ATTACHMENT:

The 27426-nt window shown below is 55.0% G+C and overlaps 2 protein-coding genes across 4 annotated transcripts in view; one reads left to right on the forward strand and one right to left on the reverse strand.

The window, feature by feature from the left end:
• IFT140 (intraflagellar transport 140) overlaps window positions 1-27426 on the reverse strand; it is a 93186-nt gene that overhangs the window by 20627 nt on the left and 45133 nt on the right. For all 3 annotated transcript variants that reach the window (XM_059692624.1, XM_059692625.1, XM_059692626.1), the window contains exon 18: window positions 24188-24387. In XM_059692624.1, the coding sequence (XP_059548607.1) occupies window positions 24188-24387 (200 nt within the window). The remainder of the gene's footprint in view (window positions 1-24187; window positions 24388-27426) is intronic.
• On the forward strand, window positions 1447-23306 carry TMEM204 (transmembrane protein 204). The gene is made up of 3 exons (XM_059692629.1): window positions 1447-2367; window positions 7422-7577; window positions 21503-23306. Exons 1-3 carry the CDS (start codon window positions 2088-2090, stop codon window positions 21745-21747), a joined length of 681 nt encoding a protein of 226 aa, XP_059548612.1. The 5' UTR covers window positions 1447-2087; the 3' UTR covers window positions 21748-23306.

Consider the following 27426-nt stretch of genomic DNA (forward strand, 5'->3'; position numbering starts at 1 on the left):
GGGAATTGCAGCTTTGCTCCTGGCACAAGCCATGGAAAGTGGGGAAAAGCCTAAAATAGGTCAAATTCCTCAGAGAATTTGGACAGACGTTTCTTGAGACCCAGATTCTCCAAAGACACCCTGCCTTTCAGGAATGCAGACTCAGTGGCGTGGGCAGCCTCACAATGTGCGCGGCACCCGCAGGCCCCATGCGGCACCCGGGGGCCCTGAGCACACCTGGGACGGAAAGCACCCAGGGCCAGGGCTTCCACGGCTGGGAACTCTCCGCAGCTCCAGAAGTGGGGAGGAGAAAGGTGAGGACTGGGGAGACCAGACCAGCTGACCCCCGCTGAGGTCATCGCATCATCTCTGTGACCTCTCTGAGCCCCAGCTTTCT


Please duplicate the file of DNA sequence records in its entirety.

The 27426-nt window shown below is 55.0% G+C and overlaps 2 protein-coding genes across 4 annotated transcripts in view; one reads left to right on the forward strand and one right to left on the reverse strand.

The window, feature by feature from the left end:
• IFT140 (intraflagellar transport 140) overlaps window positions 1-27426 on the reverse strand; it is a 93186-nt gene that overhangs the window by 20627 nt on the left and 45133 nt on the right. For all 3 annotated transcript variants that reach the window (XM_059692624.1, XM_059692625.1, XM_059692626.1), the window contains exon 18: window positions 24188-24387. In XM_059692624.1, the coding sequence (XP_059548607.1) occupies window positions 24188-24387 (200 nt within the window). The remainder of the gene's footprint in view (window positions 1-24187; window positions 24388-27426) is intronic.
• On the forward strand, window positions 1447-23306 carry TMEM204 (transmembrane protein 204). The gene is made up of 3 exons (XM_059692629.1): window positions 1447-2367; window positions 7422-7577; window positions 21503-23306. Exons 1-3 carry the CDS (start codon window positions 2088-2090, stop codon window positions 21745-21747), a joined length of 681 nt encoding a protein of 226 aa, XP_059548612.1. The 5' UTR covers window positions 1447-2087; the 3' UTR covers window positions 21748-23306.

Consider the following 27426-nt stretch of genomic DNA (forward strand, 5'->3'; position numbering starts at 1 on the left):
GGGAATTGCAGCTTTGCTCCTGGCACAAGCCATGGAAAGTGGGGAAAAGCCTAAAATAGGTCAAATTCCTCAGAGAATTTGGACAGACGTTTCTTGAGACCCAGATTCTCCAAAGACACCCTGCCTTTCAGGAATGCAGACTCAGTGGCGTGGGCAGCCTCACAATGTGCGCGGCACCCGCAGGCCCCATGCGGCACCCGGGGGCCCTGAGCACACCTGGGACGGAAAGCACCCAGGGCCAGGGCTTCCACGGCTGGGAACTCTCCGCAGCTCCAGAAGTGGGGAGGAGAAAGGTGAGGACTGGGGAGACCAGACCAGCTGACCCCCGCTGAGGTCATCGCATCATCTCTGTGACCTCTCTGAGCCCCAGCTTTCT